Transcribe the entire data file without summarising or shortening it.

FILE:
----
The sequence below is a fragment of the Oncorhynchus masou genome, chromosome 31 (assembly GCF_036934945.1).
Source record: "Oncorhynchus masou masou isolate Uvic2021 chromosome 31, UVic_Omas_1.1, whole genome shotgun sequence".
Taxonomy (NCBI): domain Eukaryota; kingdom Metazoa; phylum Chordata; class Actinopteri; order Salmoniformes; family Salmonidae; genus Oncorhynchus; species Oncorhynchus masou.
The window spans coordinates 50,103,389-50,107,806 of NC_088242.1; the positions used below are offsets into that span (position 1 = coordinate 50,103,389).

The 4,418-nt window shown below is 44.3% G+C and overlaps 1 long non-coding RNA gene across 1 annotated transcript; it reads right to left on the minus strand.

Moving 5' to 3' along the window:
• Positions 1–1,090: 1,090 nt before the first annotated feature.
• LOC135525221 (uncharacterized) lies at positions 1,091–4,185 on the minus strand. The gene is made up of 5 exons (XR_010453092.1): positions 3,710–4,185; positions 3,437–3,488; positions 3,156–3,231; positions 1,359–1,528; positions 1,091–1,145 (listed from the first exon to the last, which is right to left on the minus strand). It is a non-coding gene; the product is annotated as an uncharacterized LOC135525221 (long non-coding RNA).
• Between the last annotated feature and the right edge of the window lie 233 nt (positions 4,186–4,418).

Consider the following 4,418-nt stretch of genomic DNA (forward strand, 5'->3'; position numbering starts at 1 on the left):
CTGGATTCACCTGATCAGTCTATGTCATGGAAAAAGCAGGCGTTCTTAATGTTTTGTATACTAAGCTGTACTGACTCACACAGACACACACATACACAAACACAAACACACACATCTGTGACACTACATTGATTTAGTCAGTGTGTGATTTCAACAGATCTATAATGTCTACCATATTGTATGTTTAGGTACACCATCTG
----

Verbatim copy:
The sequence below is a fragment of the Oncorhynchus masou genome, chromosome 31 (assembly GCF_036934945.1).
Source record: "Oncorhynchus masou masou isolate Uvic2021 chromosome 31, UVic_Omas_1.1, whole genome shotgun sequence".
Taxonomy (NCBI): domain Eukaryota; kingdom Metazoa; phylum Chordata; class Actinopteri; order Salmoniformes; family Salmonidae; genus Oncorhynchus; species Oncorhynchus masou.
The window spans coordinates 50,103,389-50,107,806 of NC_088242.1; the positions used below are offsets into that span (position 1 = coordinate 50,103,389).

The 4,418-nt window shown below is 44.3% G+C and overlaps 1 long non-coding RNA gene across 1 annotated transcript; it reads right to left on the minus strand.

Moving 5' to 3' along the window:
• Positions 1–1,090: 1,090 nt before the first annotated feature.
• LOC135525221 (uncharacterized) lies at positions 1,091–4,185 on the minus strand. The gene is made up of 5 exons (XR_010453092.1): positions 3,710–4,185; positions 3,437–3,488; positions 3,156–3,231; positions 1,359–1,528; positions 1,091–1,145 (listed from the first exon to the last, which is right to left on the minus strand). It is a non-coding gene; the product is annotated as an uncharacterized LOC135525221 (long non-coding RNA).
• Between the last annotated feature and the right edge of the window lie 233 nt (positions 4,186–4,418).

Consider the following 4,418-nt stretch of genomic DNA (forward strand, 5'->3'; position numbering starts at 1 on the left):
CTGGATTCACCTGATCAGTCTATGTCATGGAAAAAGCAGGCGTTCTTAATGTTTTGTATACTAAGCTGTACTGACTCACACAGACACACACATACACAAACACAAACACACACATCTGTGACACTACATTGATTTAGTCAGTGTGTGATTTCAACAGATCTATAATGTCTACCATATTGTATGTTTAGGTACACCATCTG